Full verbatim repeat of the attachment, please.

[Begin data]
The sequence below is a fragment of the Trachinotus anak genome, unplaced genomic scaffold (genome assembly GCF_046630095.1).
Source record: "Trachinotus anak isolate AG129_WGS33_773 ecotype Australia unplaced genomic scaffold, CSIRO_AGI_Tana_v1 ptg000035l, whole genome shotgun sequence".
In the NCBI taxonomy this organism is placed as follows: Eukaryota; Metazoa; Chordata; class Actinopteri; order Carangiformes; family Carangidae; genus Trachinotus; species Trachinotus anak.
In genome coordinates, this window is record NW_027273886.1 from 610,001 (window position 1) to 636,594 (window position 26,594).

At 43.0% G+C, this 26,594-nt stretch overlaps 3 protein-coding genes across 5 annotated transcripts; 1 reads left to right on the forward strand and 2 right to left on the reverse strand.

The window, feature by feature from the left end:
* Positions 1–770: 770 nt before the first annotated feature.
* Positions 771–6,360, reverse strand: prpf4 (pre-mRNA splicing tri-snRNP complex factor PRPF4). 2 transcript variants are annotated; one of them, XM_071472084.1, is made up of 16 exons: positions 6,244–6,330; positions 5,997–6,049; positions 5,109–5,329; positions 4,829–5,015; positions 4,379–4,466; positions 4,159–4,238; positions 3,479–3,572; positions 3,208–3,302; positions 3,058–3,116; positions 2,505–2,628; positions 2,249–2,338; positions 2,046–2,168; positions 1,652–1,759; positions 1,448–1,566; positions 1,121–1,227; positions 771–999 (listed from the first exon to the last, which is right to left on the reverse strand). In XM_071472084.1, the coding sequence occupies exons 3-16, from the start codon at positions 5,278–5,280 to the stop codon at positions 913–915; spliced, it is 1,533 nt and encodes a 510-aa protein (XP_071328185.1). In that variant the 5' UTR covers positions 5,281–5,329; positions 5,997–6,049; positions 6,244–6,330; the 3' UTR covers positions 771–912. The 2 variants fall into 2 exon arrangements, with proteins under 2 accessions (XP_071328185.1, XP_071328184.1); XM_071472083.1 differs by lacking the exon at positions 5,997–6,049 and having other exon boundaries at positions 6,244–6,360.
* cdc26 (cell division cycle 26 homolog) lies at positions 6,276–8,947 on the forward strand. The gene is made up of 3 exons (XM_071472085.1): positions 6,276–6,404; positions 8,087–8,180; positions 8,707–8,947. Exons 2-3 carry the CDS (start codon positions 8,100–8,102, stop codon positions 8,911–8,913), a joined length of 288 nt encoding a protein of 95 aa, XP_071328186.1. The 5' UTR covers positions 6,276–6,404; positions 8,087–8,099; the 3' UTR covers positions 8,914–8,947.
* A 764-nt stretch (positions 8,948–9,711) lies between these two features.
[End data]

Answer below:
The sequence below is a fragment of the Trachinotus anak genome, unplaced genomic scaffold (genome assembly GCF_046630095.1).
Source record: "Trachinotus anak isolate AG129_WGS33_773 ecotype Australia unplaced genomic scaffold, CSIRO_AGI_Tana_v1 ptg000035l, whole genome shotgun sequence".
In the NCBI taxonomy this organism is placed as follows: Eukaryota; Metazoa; Chordata; class Actinopteri; order Carangiformes; family Carangidae; genus Trachinotus; species Trachinotus anak.
In genome coordinates, this window is record NW_027273886.1 from 610,001 (window position 1) to 636,594 (window position 26,594).

At 43.0% G+C, this 26,594-nt stretch overlaps 3 protein-coding genes across 5 annotated transcripts; 1 reads left to right on the forward strand and 2 right to left on the reverse strand.

The window, feature by feature from the left end:
* Positions 1–770: 770 nt before the first annotated feature.
* Positions 771–6,360, reverse strand: prpf4 (pre-mRNA splicing tri-snRNP complex factor PRPF4). 2 transcript variants are annotated; one of them, XM_071472084.1, is made up of 16 exons: positions 6,244–6,330; positions 5,997–6,049; positions 5,109–5,329; positions 4,829–5,015; positions 4,379–4,466; positions 4,159–4,238; positions 3,479–3,572; positions 3,208–3,302; positions 3,058–3,116; positions 2,505–2,628; positions 2,249–2,338; positions 2,046–2,168; positions 1,652–1,759; positions 1,448–1,566; positions 1,121–1,227; positions 771–999 (listed from the first exon to the last, which is right to left on the reverse strand). In XM_071472084.1, the coding sequence occupies exons 3-16, from the start codon at positions 5,278–5,280 to the stop codon at positions 913–915; spliced, it is 1,533 nt and encodes a 510-aa protein (XP_071328185.1). In that variant the 5' UTR covers positions 5,281–5,329; positions 5,997–6,049; positions 6,244–6,330; the 3' UTR covers positions 771–912. The 2 variants fall into 2 exon arrangements, with proteins under 2 accessions (XP_071328185.1, XP_071328184.1); XM_071472083.1 differs by lacking the exon at positions 5,997–6,049 and having other exon boundaries at positions 6,244–6,360.
* cdc26 (cell division cycle 26 homolog) lies at positions 6,276–8,947 on the forward strand. The gene is made up of 3 exons (XM_071472085.1): positions 6,276–6,404; positions 8,087–8,180; positions 8,707–8,947. Exons 2-3 carry the CDS (start codon positions 8,100–8,102, stop codon positions 8,911–8,913), a joined length of 288 nt encoding a protein of 95 aa, XP_071328186.1. The 5' UTR covers positions 6,276–6,404; positions 8,087–8,099; the 3' UTR covers positions 8,914–8,947.
* A 764-nt stretch (positions 8,948–9,711) lies between these two features.